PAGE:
Before you see your baby’s precious smile, those little white teeth must break through the gums. This process, called teething, can cause soreness and swelling—not a happy situation for you or your child. Fortunately, I can give you a few ideas on how to ease your baby’s discomfort until the tooth breaks the skin. Read on to learn the signs of teething, when teething starts and what you can do to help.
How Do I Know if My Baby is Teething?
Many babies drool when they begin teething. Another sign may be that your child bites on her fingers or toys in order to relieve the pressure she feels. In addition, she may want to either have a bottle or nurse more or less often depending on whether sucking relieves or worsens the pain.
When Does Teething Typically Start?
Most parents I speak with say that teething begins around six months of age. But really anytime during the first year of life is normal. The lower front teeth are usually the first ones to erupt. Then, the upper front teeth appear one or two months later. All 20 primary teeth will be in place by the time your child is three years old.
What Can I Do to Help My Baby with Teething?
There are several steps a parent can take when you notice that your baby is teething. Here are some ideas:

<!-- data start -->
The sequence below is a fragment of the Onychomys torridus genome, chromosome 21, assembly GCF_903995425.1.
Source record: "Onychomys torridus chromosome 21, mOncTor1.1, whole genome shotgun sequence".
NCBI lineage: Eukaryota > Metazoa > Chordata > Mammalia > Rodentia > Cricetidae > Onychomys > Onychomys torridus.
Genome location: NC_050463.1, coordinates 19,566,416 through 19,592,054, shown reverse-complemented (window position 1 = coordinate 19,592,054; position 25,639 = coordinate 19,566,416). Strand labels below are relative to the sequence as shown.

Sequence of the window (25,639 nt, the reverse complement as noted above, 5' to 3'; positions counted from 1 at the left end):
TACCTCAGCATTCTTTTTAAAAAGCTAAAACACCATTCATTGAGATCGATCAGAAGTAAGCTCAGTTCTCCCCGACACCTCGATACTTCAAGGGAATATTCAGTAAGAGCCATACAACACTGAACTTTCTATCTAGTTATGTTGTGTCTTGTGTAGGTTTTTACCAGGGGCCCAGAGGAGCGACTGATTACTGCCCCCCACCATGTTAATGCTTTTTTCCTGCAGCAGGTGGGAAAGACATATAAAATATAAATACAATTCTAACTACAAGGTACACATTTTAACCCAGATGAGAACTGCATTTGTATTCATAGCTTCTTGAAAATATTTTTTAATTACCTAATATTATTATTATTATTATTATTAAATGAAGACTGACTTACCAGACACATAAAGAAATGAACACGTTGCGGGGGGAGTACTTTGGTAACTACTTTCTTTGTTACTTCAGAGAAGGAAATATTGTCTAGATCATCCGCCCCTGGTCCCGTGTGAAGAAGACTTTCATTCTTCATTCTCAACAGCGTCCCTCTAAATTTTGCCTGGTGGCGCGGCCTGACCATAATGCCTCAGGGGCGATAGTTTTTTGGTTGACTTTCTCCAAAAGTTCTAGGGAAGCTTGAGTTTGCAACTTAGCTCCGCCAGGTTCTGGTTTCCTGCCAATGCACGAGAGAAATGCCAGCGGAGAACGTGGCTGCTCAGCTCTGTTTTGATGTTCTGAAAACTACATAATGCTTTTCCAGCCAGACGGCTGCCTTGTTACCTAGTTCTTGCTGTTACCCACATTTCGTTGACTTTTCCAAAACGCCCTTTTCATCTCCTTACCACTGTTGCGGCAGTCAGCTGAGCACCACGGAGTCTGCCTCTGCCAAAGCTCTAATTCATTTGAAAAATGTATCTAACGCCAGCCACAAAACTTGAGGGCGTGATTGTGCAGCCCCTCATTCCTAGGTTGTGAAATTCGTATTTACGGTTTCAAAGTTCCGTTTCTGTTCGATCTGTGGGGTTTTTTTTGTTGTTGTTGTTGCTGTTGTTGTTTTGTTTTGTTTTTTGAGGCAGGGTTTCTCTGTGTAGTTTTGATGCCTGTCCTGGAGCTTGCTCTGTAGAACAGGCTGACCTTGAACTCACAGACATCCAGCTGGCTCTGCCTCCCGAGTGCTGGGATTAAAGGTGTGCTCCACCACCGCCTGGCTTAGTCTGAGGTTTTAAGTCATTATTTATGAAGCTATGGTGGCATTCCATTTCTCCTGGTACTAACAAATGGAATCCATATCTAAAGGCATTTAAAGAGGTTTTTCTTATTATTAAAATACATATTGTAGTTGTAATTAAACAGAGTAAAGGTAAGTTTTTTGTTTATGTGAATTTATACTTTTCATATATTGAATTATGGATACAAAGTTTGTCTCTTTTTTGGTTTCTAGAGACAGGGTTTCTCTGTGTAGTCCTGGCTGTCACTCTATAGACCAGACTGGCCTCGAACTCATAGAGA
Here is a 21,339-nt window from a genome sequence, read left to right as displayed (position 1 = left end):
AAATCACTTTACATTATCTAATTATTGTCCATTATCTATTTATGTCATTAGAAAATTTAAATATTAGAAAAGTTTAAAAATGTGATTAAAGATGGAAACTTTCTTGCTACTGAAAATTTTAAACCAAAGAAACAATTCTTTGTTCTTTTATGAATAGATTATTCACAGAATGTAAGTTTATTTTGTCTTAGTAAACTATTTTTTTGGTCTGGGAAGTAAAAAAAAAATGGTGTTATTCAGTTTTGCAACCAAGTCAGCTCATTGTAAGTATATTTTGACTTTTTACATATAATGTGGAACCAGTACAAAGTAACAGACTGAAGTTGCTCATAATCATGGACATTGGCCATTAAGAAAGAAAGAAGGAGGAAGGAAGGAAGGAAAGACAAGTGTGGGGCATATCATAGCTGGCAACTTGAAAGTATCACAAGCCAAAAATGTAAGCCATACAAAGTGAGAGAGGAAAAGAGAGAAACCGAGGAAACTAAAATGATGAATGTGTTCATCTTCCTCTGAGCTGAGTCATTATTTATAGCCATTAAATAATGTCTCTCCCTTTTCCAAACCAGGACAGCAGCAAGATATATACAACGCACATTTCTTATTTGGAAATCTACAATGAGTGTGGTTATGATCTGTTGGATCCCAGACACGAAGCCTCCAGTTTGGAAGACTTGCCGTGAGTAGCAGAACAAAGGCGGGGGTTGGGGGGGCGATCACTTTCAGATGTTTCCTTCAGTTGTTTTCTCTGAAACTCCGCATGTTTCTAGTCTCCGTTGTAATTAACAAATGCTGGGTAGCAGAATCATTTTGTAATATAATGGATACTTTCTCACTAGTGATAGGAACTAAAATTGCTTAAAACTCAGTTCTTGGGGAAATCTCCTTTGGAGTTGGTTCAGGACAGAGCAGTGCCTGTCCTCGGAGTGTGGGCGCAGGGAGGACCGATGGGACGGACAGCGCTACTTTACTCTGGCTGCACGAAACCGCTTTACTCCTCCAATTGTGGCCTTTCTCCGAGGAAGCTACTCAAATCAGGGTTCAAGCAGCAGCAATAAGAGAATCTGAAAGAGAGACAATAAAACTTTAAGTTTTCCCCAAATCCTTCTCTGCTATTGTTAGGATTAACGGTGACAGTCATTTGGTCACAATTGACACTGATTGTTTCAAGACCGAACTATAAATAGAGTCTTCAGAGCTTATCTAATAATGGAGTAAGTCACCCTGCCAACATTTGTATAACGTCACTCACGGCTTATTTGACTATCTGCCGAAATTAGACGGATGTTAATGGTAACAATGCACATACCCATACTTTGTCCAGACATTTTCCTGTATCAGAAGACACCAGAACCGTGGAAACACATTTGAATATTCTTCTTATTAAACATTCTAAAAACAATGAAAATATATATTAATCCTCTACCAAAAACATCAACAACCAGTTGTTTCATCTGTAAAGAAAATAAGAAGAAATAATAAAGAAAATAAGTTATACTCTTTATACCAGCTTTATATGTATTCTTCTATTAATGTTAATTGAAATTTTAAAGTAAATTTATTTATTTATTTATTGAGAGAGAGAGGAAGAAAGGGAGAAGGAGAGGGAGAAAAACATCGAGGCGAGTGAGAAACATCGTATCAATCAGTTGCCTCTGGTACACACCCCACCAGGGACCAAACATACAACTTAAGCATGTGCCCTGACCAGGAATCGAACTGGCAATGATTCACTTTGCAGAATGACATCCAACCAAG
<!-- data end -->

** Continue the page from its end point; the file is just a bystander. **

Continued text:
Gum Massage. Wash your hands with soap and water. Then, use your finger to counter the pressure that is causing your baby’s sore gums.
Cold Spoon. Keep a couple of your baby’s spoons in the refrigerator. When teething strikes, let your baby chew on the cold, rounded part.
Cold Washcloth. Dip a baby washcloth in water, formula, breast milk or chamomile tea. Then place in the frig or freezer to chill.
Cold Foods. If your baby has started eating solid food, try offering cold applesauce, yogurt, sweet potatoes or anything else you think will be comforting when served chilled.
Teething Rings. These come in all shapes and sizes, and they are made from a variety of materials. I especially like the kind that is liquid-filled. When you place it in the refrigerator, the ring retains the chill for quite some time.
Acetaminophen or Ibuprofen. These over-the-counter pain relievers can work wonders when your baby just can’t get comfortable. However, be sure to check with your pediatrician first. Both acetaminophen and ibuprofen should have a doctor’s approval before being given to a child who is less than a year old.
Finally, don’t forget to schedule a dental checkup before your child’s first birthday. I want to make sure that adorable smile is healthy and developing appropriately.
Meet the Doctor
Dr. David Groy is a dentist in Leesburg, VA. He treats patients of all ages, helping each to enjoy the best of dental and oral health. Contact our office today to schedule an appointment.